The Marvel Cinematic Universe is practically synonymous with the superhero genre, and yet in looking over their impressive stable of characters, there's something crucial missing: actual superheroes. While the protagonists of the MCU's biggest films may battle for the fate of the galaxy, defeat terrorists threatening the integrity of civilization and protect the world from its greatest threats, there are very few who fulfill the trope of the masked crimefighter patrolling the streets for the safety of normal people.
Though there have been a few in the MCU's history, and even more when looking beyond the silver screen, this may be the new direction the MCU will most change with upcoming projects like Ms. Marvel and Moon Knight.
After over a decade of successful movies, the MCU has more heroes than ever, and yet very few of those heroes truly fit the prototypical ideal of what a superhero is. There are powers and costumes and courageous personalities galore, but more often than not, the protagonists the MCU features are not crimefighters with a secret identity stalking the streets to protect the cities they inhabit. Even just looking at Phase One, the heroes that set the Marvel mold were Iron Man, Hulk, Thor, Captain America, Black Widow and Hawkeye. And none of those heroes fit the mold of a masked crimefighter. Indeed, they could not even be said to have secret identities, and the adventures they underwent in the early days of the MCU were massive battles against superpowered threats.
Yet with the teased looks at heroes like Moon Knight and Ms. Marvel, that seems to be changing. Glimpses of both heroes showed the iconic imagery of the masked figures looming over the cities they seek to protect, and the wonder they inspire is far more akin to the classical superhero ideal than the MCU reached before. Indeed, the one notable exception from the major MCU feature films thus far was Spider-Man, and even then his activities as a street-level hero were largely relegated to Spider-Man: Homecoming and quickly elbowed to the side in favor of larger-than-life science fiction threats.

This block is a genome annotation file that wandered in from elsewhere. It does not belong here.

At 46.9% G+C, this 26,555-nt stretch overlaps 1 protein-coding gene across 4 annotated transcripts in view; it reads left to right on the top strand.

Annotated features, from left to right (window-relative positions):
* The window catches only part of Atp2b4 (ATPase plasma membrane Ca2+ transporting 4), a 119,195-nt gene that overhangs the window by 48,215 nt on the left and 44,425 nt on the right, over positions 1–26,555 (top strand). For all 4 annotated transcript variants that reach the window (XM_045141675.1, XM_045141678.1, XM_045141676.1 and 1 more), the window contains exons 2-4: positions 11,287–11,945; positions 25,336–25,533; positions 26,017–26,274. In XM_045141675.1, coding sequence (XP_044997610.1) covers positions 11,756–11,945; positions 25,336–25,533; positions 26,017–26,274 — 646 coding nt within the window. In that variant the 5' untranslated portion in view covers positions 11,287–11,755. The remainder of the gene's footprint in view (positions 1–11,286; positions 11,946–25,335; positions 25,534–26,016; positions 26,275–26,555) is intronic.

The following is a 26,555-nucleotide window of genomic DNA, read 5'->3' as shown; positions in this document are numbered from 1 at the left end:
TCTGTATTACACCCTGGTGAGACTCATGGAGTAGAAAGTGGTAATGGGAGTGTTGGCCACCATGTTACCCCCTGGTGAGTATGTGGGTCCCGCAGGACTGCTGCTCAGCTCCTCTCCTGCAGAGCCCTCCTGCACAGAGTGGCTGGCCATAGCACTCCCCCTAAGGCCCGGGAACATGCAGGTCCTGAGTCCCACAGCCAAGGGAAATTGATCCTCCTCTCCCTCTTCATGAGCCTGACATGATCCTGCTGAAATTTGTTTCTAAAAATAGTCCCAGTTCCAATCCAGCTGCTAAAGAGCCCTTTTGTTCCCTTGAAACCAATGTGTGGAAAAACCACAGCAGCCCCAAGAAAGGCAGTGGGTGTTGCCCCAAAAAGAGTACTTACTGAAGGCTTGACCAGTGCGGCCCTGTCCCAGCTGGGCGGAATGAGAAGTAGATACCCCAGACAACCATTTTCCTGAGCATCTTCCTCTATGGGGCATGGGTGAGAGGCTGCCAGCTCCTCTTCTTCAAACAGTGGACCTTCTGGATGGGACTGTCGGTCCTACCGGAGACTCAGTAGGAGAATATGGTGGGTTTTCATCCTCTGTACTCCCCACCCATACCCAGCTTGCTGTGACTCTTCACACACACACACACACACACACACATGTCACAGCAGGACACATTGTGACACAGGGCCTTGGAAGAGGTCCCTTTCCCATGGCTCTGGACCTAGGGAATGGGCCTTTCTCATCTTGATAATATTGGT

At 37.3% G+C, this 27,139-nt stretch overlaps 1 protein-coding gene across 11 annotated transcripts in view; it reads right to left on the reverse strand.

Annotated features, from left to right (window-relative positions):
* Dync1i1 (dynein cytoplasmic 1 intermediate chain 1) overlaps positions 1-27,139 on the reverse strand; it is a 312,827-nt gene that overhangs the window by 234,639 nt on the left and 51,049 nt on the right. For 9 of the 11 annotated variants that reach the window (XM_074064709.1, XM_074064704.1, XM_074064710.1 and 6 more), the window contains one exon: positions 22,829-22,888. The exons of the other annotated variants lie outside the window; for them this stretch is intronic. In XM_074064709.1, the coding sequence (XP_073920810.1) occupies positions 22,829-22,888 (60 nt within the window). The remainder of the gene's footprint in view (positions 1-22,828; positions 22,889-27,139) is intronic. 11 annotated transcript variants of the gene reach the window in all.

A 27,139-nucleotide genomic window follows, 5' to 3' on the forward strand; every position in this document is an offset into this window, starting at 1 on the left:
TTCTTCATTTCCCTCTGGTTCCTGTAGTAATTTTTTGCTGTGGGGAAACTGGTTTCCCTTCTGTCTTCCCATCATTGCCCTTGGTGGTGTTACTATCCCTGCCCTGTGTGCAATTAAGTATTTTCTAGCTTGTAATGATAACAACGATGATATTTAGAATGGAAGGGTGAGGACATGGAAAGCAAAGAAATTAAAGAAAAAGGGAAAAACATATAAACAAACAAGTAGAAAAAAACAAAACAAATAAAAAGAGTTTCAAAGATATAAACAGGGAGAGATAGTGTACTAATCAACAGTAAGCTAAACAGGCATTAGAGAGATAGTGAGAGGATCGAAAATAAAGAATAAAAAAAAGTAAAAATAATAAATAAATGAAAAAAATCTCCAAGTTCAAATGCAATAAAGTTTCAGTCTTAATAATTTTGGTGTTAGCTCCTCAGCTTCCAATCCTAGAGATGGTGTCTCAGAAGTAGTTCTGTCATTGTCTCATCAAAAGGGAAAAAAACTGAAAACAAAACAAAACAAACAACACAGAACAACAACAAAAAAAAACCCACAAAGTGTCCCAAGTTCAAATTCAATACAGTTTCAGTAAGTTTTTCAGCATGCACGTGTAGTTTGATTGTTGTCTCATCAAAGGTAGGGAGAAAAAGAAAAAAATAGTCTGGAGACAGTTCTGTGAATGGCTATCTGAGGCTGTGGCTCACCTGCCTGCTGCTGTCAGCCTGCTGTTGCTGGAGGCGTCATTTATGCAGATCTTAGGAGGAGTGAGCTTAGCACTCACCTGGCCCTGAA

For a while, it was the Marvel Television programs like Netflix's Daredevil or ABC's Agents of S.H.I.E.L.D. that addressed the smaller-scale dramas seemingly below the notice of Asgardian gods and world-traveling super agents. With the canonicity of those installments up in the air, the MCU has been left with the absence of an important part of its world, one which even the Disney+ additions failed to address. Loki, WandaVision and What If...? all were occupied with reality-bending threats of a dizzying scale beyond common muggings or gang violence. Even Falcon and the Winter Soldier concerned itself with international terrorists, begging an important question of Marvel's heroes: who is out there looking out for the little guy?
That's exactly the question the MCU seems dead set on answering, as a new stable of heroes steps forward to fill a gap that has loomed over the world for too long. Ms. Marvel embodies a classic teen superhero, with the added edge of being something of a superhero nerd herself. While she styles herself after Captain Marvel, the young Kamala Khan operates on a much more relatable scale than the star-spanning adventures of her idol. Similarly, the mentally unstable Moon Knight is often considered to be Marvel's answer to Batman as he employs his world-class talents and depth of resources toward avenging urban crimes in the dead of night.
Indeed, Batman can easily be seen as the major influencing force to the established cliché of the masked vigilante. The MCU has had a dozen different Supermen, but Moon Knight might be its first Batman. In a lot of ways, the shift in focus toward the streets should be refreshing in the wake of projects like Shang-Chi and Eternals that once again focused on the fate of the entire world.
Even the upcoming Hawkeye series shows that the Disney+ MCU projects are not wholly focused on the massive scale of the movies, and that could well be a promising direction for the franchise. As the stakes grow larger and larger with each MCU movie, focusing on smaller-scale heroes can provide more human-scale stakes more relevant to a wider audience.
To see how Moon Knight and Ms. Marvel put superheroes back in the MCU, both series premiere in 2022 on Disney+.
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